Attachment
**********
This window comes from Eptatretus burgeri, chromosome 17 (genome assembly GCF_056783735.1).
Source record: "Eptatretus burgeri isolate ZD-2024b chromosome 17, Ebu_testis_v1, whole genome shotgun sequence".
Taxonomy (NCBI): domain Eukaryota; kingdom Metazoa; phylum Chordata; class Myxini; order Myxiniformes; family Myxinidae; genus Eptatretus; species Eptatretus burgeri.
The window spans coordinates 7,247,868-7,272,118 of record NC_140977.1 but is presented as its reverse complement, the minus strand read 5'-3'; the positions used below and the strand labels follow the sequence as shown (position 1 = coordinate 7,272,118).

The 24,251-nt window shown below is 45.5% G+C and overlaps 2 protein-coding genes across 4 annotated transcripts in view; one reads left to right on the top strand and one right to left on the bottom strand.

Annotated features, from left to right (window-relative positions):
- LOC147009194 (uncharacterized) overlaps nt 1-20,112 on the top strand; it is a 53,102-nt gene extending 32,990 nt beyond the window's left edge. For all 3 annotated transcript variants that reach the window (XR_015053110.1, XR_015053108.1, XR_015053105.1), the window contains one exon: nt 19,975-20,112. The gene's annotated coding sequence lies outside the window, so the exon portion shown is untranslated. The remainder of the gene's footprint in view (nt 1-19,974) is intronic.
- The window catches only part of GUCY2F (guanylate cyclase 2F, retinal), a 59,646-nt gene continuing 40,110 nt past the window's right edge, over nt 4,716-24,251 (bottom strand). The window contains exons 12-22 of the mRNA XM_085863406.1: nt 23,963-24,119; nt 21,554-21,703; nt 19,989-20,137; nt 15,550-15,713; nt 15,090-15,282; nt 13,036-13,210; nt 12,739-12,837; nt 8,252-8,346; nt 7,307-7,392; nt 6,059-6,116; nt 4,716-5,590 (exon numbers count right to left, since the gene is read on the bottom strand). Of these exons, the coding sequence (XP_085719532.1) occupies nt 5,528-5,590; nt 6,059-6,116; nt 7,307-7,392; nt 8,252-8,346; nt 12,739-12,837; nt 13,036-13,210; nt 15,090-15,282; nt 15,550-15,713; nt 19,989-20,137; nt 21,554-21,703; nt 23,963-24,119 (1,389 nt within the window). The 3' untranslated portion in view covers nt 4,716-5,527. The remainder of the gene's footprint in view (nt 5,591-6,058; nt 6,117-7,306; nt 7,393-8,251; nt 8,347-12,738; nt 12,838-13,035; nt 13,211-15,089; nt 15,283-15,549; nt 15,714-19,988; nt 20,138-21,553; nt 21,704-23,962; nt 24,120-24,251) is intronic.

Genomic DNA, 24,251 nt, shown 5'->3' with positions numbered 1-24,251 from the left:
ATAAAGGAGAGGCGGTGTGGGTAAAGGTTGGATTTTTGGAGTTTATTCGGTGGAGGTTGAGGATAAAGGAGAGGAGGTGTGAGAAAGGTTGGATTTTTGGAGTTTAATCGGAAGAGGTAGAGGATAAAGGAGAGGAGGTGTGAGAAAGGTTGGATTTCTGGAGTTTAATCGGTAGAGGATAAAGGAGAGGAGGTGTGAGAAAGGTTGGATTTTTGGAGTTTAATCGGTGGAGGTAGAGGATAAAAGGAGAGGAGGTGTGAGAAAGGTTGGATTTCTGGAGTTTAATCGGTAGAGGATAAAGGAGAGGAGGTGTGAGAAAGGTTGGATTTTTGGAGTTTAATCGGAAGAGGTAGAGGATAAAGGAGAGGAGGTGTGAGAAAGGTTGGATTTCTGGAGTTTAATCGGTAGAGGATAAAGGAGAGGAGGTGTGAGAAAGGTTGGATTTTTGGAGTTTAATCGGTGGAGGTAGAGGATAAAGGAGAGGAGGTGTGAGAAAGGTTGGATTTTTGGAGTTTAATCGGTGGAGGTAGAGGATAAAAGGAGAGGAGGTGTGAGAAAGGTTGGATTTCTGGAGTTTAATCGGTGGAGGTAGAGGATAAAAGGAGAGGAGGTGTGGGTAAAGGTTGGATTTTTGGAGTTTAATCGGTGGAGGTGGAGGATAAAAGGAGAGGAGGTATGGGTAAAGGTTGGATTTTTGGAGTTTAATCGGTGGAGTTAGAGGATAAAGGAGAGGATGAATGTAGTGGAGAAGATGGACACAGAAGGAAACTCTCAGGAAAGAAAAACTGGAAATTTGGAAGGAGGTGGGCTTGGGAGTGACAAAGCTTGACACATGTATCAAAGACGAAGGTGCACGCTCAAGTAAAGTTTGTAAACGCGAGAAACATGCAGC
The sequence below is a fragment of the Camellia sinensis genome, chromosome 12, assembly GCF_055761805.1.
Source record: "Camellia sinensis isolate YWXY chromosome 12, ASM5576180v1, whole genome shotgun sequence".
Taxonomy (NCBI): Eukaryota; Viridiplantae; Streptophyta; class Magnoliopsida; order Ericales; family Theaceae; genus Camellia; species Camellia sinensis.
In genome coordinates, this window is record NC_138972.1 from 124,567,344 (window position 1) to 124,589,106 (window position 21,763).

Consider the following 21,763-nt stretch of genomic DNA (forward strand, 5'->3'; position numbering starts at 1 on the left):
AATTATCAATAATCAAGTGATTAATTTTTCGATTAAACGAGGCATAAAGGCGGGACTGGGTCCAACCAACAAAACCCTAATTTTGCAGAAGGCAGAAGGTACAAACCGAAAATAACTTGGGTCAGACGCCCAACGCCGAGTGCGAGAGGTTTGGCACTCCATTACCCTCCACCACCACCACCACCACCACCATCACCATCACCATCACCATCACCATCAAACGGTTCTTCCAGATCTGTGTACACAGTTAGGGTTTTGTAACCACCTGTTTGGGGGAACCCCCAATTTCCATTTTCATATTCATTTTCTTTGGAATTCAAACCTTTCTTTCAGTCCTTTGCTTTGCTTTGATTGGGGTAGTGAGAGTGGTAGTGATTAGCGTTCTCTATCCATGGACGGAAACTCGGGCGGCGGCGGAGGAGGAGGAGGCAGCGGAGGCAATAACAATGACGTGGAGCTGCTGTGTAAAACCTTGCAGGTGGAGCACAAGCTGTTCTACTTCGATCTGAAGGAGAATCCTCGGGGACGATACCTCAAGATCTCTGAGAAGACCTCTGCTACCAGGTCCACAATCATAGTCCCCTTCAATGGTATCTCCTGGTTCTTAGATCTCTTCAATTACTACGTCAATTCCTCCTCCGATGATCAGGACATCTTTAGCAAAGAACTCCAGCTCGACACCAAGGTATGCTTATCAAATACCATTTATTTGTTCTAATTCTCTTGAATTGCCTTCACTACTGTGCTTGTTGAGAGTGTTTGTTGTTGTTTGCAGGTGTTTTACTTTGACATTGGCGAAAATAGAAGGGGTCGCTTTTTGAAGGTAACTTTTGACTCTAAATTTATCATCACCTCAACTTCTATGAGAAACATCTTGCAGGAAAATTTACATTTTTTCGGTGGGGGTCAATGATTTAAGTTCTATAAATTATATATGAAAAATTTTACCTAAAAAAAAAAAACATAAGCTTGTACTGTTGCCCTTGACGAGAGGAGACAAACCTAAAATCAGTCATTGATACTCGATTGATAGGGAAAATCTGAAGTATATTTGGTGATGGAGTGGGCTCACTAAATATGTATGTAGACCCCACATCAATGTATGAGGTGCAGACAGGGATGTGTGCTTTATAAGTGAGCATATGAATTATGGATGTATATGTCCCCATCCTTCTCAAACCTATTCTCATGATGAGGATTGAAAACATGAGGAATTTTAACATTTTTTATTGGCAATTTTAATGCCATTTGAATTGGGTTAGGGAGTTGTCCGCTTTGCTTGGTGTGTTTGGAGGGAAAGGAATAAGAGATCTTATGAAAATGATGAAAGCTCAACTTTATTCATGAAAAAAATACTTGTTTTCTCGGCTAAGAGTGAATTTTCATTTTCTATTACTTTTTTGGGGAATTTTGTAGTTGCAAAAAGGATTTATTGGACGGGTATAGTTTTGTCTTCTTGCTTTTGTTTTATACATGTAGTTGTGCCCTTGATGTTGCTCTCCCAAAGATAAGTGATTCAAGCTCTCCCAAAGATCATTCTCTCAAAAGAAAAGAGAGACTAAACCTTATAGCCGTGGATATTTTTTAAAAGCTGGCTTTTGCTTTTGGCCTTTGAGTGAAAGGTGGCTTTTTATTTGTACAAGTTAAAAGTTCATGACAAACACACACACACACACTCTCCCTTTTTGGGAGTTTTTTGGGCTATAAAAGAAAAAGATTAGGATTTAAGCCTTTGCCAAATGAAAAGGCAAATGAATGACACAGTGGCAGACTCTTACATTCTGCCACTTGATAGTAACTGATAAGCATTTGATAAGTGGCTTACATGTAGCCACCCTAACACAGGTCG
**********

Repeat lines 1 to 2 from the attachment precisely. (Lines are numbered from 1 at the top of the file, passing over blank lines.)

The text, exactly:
This window comes from Eptatretus burgeri, chromosome 17 (genome assembly GCF_056783735.1).
Source record: "Eptatretus burgeri isolate ZD-2024b chromosome 17, Ebu_testis_v1, whole genome shotgun sequence".